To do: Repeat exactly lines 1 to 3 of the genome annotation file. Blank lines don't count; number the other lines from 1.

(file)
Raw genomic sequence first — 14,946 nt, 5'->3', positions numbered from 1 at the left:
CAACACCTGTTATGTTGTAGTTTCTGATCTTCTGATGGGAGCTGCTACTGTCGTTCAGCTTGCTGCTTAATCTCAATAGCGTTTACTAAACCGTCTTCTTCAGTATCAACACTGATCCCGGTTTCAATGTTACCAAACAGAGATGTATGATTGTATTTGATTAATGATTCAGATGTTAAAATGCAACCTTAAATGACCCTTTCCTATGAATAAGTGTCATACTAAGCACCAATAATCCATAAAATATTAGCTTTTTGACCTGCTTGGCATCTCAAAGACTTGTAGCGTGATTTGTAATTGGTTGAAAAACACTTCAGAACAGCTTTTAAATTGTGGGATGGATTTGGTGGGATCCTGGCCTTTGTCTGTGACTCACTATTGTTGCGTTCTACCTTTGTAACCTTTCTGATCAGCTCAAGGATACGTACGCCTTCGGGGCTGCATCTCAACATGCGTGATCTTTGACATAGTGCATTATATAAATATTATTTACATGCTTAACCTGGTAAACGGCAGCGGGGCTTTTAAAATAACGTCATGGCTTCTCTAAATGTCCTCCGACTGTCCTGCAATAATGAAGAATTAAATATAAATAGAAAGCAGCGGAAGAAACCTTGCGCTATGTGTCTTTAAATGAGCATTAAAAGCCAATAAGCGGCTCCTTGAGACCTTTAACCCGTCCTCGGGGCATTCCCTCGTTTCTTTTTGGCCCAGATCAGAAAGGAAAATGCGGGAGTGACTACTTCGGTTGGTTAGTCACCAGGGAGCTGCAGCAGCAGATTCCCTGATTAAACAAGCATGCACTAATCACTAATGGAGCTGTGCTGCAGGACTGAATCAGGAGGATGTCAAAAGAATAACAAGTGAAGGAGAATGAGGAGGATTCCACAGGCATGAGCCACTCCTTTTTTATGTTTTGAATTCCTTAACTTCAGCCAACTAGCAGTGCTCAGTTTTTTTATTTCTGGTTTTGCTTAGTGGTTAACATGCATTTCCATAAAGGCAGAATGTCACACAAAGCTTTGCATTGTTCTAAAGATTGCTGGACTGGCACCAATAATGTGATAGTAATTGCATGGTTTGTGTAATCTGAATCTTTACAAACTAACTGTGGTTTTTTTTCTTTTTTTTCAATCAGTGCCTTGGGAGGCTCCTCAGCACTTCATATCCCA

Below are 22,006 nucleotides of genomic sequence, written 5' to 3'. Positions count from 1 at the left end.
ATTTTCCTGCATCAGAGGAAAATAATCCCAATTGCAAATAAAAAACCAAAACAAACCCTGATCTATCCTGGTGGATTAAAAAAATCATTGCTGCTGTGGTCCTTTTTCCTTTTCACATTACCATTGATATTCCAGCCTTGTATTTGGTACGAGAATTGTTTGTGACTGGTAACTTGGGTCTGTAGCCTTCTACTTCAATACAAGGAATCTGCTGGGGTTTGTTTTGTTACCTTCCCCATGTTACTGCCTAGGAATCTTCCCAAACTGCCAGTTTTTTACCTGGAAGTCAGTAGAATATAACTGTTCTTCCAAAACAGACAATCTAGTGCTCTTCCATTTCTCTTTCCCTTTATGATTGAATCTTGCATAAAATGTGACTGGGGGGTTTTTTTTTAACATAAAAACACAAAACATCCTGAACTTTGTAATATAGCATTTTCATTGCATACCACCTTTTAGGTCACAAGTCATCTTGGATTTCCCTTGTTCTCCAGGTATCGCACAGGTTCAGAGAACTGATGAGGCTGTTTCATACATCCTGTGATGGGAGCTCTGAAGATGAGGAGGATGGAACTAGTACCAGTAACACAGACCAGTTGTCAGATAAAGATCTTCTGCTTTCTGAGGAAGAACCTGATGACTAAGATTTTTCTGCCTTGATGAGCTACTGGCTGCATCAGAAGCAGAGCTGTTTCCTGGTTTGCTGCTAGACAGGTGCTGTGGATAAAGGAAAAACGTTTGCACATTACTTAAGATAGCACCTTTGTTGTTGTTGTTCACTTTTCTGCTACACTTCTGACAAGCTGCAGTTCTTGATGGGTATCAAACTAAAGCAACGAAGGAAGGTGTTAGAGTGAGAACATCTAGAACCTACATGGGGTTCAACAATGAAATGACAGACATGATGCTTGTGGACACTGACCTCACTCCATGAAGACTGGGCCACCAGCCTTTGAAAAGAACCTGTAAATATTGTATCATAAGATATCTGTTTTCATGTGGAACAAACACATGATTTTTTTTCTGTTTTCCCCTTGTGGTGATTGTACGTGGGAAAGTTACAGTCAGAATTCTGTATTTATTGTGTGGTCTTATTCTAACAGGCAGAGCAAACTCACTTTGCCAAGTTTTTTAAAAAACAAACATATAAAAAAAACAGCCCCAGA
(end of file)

Raw genomic sequence first — 14,946 nt, 5'->3', positions numbered from 1 at the left:
CAACACCTGTTATGTTGTAGTTTCTGATCTTCTGATGGGAGCTGCTACTGTCGTTCAGCTTGCTGCTTAATCTCAATAGCGTTTACTAAACCGTCTTCTTCAGTATCAACACTGATCCCGGTTTCAATGTTACCAAACAGAGATGTATGATTGTATTTGATTAATGATTCAGATGTTAAAATGCAACCTTAAATGACCCTTTCCTATGAATAAGTGTCATACTAAGCACCAATAATCCATAAAATATTAGCTTTTTGACCTGCTTGGCATCTCAAAGACTTGTAGCGTGATTTGTAATTGGTTGAAAAACACTTCAGAACAGCTTTTAAATTGTGGGATGGATTTGGTGGGATCCTGGCCTTTGTCTGTGACTCACTATTGTTGCGTTCTACCTTTGTAACCTTTCTGATCAGCTCAAGGATACGTACGCCTTCGGGGCTGCATCTCAACATGCGTGATCTTTGACATAGTGCATTATATAAATATTATTTACATGCTTAACCTGGTAAACGGCAGCGGGGCTTTTAAAATAACGTCATGGCTTCTCTAAATGTCCTCCGACTGTCCTGCAATAATGAAGAATTAAATATAAATAGAAAGCAGCGGAAGAAACCTTGCGCTATGTGTCTTTAAATGAGCATTAAAAGCCAATAAGCGGCTCCTTGAGACCTTTAACCCGTCCTCGGGGCATTCCCTCGTTTCTTTTTGGCCCAGATCAGAAAGGAAAATGCGGGAGTGACTACTTCGGTTGGTTAGTCACCAGGGAGCTGCAGCAGCAGATTCCCTGATTAAACAAGCATGCACTAATCACTAATGGAGCTGTGCTGCAGGACTGAATCAGGAGGATGTCAAAAGAATAACAAGTGAAGGAGAATGAGGAGGATTCCACAGGCATGAGCCACTCCTTTTTTATGTTTTGAATTCCTTAACTTCAGCCAACTAGCAGTGCTCAGTTTTTTTATTTCTGGTTTTGCTTAGTGGTTAACATGCATTTCCATAAAGGCAGAATGTCACACAAAGCTTTGCATTGTTCTAAAGATTGCTGGACTGGCACCAATAATGTGATAGTAATTGCATGGTTTGTGTAATCTGAATCTTTACAAACTAACTGTGGTTTTTTTTCTTTTTTTTCAATCAGTGCCTTGGGAGGCTCCTCAGCACTTCATATCCCA

Below are 22,006 nucleotides of genomic sequence, written 5' to 3'. Positions count from 1 at the left end.